Afghan Minister Vows Continued Free Speech, Press Freedom

Posted July 10th, 2012 at 10:35 am (UTC-5)
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Afghanistan's information and culture minister says his government will firmly protect freedom of speech and the press even after the international community leaves his country.

In an interview with VOA's Afghan service, Said Makhdoom Raheen says a new draft media law will help do that as well as make the state-run Radio-Television Afghanistan and Bakhtar news agencies into public broadcasters outside of the government and his ministry's control.

But Human Rights Watch and media organizations have raised concerns about several provisions in the draft law. These concerns include the creation of a special prosecutor to handle media cases and the composition of a regulatory body to oversee the press. The measure also would restrict foreign programming in Afghanistan.

Late last month, the United Nations' mission in Afghanistan gathered about 100 journalists and media organization representatives in Kabul to discuss the draft law and prepare joint comments to submit to the government. An official at the Afghan Ministry of Information and Culture said fears about the law were “unfounded,” and that the measure would result in “more freedom.”

In the interview with VOA, Minister Raheen emphasizes that the law is a draft and that “if we find somewhere which is not good for freedom of speech…we can remove it.” He welcomed input from journalists and civil society.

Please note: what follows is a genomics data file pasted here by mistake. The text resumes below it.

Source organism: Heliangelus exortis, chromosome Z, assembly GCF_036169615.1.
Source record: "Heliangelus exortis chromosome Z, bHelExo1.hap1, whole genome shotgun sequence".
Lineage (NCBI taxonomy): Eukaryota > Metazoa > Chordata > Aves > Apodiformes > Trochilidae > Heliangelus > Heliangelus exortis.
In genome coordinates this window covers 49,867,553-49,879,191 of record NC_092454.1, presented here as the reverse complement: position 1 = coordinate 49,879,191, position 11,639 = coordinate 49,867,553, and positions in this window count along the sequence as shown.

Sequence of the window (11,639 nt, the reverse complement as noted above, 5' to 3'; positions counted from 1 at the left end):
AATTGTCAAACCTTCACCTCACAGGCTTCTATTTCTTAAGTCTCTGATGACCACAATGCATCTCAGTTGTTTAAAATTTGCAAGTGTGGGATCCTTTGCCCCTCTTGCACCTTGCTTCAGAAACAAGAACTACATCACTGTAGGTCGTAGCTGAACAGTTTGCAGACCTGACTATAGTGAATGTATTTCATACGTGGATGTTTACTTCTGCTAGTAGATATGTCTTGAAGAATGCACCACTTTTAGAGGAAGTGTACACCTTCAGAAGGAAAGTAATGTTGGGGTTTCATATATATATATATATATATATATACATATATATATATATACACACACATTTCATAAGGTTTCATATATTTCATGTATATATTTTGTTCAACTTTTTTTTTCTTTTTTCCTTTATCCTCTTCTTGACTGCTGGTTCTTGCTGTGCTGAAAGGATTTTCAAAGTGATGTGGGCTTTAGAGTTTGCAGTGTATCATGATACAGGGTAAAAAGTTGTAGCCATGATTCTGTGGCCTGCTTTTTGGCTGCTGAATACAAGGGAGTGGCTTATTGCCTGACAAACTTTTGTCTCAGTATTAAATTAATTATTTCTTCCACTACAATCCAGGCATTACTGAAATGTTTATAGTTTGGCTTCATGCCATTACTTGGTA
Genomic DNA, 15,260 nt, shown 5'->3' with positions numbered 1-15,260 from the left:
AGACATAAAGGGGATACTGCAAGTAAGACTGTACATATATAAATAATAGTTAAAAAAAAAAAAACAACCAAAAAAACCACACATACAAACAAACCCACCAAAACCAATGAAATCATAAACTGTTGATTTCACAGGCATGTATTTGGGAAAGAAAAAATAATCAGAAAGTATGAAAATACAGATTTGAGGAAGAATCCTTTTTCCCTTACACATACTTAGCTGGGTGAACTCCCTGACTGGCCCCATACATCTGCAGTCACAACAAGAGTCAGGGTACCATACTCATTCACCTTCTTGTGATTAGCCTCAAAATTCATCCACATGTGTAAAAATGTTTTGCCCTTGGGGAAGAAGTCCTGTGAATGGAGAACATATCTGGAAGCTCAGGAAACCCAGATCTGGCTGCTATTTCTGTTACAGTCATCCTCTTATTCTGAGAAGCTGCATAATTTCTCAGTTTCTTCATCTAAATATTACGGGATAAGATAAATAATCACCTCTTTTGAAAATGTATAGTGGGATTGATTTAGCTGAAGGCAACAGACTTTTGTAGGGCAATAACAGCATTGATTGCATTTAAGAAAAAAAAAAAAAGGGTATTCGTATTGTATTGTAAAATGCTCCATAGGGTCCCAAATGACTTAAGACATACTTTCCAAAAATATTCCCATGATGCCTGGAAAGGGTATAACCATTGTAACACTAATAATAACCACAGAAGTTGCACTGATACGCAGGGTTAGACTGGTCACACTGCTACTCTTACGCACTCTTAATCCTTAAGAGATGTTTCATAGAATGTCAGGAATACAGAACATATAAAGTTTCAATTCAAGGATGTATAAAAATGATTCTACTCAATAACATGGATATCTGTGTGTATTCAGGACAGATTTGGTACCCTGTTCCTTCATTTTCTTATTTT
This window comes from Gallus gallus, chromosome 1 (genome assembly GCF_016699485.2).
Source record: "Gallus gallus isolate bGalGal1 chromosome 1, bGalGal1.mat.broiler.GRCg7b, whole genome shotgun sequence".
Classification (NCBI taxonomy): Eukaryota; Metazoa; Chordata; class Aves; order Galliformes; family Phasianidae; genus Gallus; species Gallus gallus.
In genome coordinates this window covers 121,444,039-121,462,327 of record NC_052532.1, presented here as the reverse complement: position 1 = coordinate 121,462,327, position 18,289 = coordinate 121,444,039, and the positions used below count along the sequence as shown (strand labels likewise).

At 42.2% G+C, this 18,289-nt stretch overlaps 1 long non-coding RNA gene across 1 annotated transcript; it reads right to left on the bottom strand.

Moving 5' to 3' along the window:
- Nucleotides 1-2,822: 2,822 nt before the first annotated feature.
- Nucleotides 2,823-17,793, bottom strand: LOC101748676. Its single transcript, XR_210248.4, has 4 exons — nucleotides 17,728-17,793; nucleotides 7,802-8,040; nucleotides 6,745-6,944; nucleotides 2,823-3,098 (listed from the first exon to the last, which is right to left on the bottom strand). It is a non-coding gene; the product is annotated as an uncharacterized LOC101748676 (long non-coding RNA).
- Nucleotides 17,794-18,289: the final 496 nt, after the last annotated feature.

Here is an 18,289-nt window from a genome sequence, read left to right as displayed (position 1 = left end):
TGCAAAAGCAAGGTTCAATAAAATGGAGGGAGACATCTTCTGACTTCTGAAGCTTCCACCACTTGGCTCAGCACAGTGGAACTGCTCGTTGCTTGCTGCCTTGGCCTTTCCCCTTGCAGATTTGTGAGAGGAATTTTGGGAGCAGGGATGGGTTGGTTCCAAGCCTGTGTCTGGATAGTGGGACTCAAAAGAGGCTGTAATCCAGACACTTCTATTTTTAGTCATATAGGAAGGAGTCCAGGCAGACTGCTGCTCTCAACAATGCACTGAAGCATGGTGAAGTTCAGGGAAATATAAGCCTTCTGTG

In the latest World Press Freedom Index, Reporters Without Borders ranked Afghanistan 150th out of 179 countries, citing the threat of violence from extremists and political groups as a major concern for journalists.

Raheen also tells VOA that the $16 billion in non-military aid recently pledged to his country by international donors gathered in Tokyo is “very good news.”

But he said not enough attention has been paid to investing in Afghanistan's culture. He said, “The war on terrorism is not only the war of guns. This is the war of minds, different ways of thinking.”

The minister said he does not have the budget or professional staff to care for Afghanistan's 1,200 pre-Islamic monuments that are in danger of collapsing. He said the Afghan government needs outside help and that he is expecting assistance from different friendly countries.